Meeting with City of Calgary Flood Resiliency Group

April 4, 2015 by CRC Action Group in News

On Tuesday March 3, 2015 Directors of CRCAG met with the City of Calgary Flood Resiliency Group. Adam Legge from the Calgary Chamber of Commerce was invited on behalf of CRCAG to attend as well. The Flood Resiliency Group is working toward implementing the 27 recommendations made in the Expert Panel Report. To access the report please visit:
Water Resources is nearing the completion of revised flood maps for the City of Calgary. These maps will be released to the public within the near future and will be used to inform the City on what structural and non-structural projects to pursue. The Flood Resiliency Group meets regularly with ESRD and is currently working with the Province to refine SR1 and its functionality with other upstream mitigation options. Pending the outcome of the TransAlta negotiations, should the Province be unable to provide adequate protection for Bow River communities, the Flood Resiliency Group will assess whether the City can provide additional protection. Further details from the meeting are included below.
Mandate and Direction of the Flood Resiliency Group

  • The City is working towards implementing the 27 recommendations made in the Expert Report delivered to the City last June and approved by Council in October
  • The City is looking at structural and non-structural projects to build a flood resilient Calgary
  • Most of the non-structural land use and development policies will likely fall within the City’s jurisdiction, while the City is looking to the Province to direct large infrastructure projects (such as SR1) and cost-sharing and/or funding municipal infrastructure projects (such as Glenmore dam upgrades, storm sewer infrastructure upgrades)
  • Water Resources is close to completing revised flood maps for the City of Calgary, which will be the “official” maps used by the Province and the Federal Government, and which will inform the City of what structural and non-structural projects they will pursue
  • It is likely that with the revised flood maps, the 2013 event may be reclassified as a 1:60-1:80 event, given recalibration of the modelling and probability analyses
  • The revised flood maps may be released to the public within the next 4 to 5 weeks, however there was caution towards releasing the maps in July so as not to cause undue concern during an already tense “flood season”
  • CRCAG encouraged the City to release the revised maps ASAP as these will be critical to many people for many reasons, with the big one being if the starting point in the mitigation process is identifying the standard to which we are mitigating, and if it is to a 1:100, then more work will need to be done to protect the City of Calgary from the next flood event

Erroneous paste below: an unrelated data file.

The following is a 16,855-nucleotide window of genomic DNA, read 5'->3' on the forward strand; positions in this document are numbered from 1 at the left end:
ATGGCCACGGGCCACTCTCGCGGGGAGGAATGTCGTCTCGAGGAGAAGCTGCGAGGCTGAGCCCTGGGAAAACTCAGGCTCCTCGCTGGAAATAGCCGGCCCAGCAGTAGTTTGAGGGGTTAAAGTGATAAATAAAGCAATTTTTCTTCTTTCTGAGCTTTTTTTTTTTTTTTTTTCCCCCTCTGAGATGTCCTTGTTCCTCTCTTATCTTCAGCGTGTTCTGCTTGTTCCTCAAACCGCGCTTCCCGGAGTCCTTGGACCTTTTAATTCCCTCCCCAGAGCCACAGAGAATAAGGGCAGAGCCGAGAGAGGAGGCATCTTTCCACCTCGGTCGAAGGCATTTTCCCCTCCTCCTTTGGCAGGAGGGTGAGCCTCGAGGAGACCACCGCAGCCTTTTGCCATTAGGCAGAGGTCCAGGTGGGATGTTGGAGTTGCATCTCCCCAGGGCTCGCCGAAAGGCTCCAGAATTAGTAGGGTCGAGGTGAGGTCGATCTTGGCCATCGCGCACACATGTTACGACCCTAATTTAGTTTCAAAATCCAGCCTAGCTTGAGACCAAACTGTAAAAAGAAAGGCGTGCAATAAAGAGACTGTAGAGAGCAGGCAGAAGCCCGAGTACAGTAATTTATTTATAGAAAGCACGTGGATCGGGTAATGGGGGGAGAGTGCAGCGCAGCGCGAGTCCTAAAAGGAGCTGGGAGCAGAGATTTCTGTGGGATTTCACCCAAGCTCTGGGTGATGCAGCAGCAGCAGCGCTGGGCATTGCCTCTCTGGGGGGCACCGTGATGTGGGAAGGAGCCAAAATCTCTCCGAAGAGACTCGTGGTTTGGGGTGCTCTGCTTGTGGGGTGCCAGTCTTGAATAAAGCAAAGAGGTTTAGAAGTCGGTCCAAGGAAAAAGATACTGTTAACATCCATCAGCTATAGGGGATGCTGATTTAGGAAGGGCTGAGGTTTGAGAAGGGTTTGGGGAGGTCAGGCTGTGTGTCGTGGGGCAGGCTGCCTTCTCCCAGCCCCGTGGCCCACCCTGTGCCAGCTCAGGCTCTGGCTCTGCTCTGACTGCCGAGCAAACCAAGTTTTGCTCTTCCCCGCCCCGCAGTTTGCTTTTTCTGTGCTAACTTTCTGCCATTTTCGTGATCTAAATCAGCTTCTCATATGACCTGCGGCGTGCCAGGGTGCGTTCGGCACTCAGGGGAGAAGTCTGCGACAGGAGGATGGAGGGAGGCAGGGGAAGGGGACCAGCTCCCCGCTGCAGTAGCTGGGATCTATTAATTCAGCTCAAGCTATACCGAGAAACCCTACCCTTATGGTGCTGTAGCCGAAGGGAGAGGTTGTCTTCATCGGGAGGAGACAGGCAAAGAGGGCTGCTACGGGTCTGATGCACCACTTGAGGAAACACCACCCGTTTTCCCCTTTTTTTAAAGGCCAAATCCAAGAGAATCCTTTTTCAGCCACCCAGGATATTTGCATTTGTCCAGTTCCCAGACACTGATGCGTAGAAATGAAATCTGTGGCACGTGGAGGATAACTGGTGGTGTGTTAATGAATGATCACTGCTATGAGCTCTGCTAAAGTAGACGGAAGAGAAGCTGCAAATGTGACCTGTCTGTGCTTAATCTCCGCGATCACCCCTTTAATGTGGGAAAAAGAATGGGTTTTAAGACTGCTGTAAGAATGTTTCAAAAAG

• It was conveyed that most of the water in downtown came from the Elbow, as it breached the banks near McLeod trail and ran down hill to the core. However, the Bow also made a contribution to inundating downtown and therefore both rivers are a problem for downtown flooding
  • The City would like to see the Elbow River mitigated to 140-180cms, and the Bow River not exceed 810cms
  • The engineering design work for upgrades to the Glenmore Dam are underway and will add an additional 5M m3 of storage by the replacement of the temporary stops logs with a gated structure
  • CRCAG conveyed to the group that TransAlta infrastructure will not likely be able to mitigate the Bow to 810cms based off of the 2013 levels. The City conveyed that they will consider residual effects the Province is unable to achieve with the negotiations with TransAlta and analyze the financial, social and economic factors to determine what projects will go forward in individual communities

Communication between the Flood Resiliency Group and internal and external interfaces

  • CRCAG reiterated the necessity and importance of being included in the early stages of any policy changes, opposed to the public engagement processes displayed during last year’s land-use bylaw changes
  • The City Planning Development and Improvements Department is taking a second look at the land-use bylaws given the Province’s direction towards potentially adopting “special policy areas”, which take into account upstream flood mitigation and local community mitigation
  • The group meets regularly with the Government of Alberta Flood Resiliency Group in ESRD and supports the direction the Province has taken with SR1, but are working with the Province to assess refinement of SR1 and its functioning with other mitigation options that can in combination reduce risk
  • The group provides input to ESRD on operational changes to TransAlta’s infrastructure and supports an agreement to be made between TransAlta and the Province
  • In the past, communication between the City and TransAlta regarding TransAlta’s operations was through the River Forecasting Centre in ESRD, now the City has direct communication with both TransAlta and the River Forecasting Centre. The City would like to work towards a common platform for river forecasting and monitoring with all three parties
  • The City has densified it’s network of river monitoring gauges and now has real-time data from gauges that are upstream of Calgary rather than dealing with a 3hr time lag for data
  • The City, TransAlta and Calgary Emergency Management Agency (CEMA) are participating in an annual flood exercise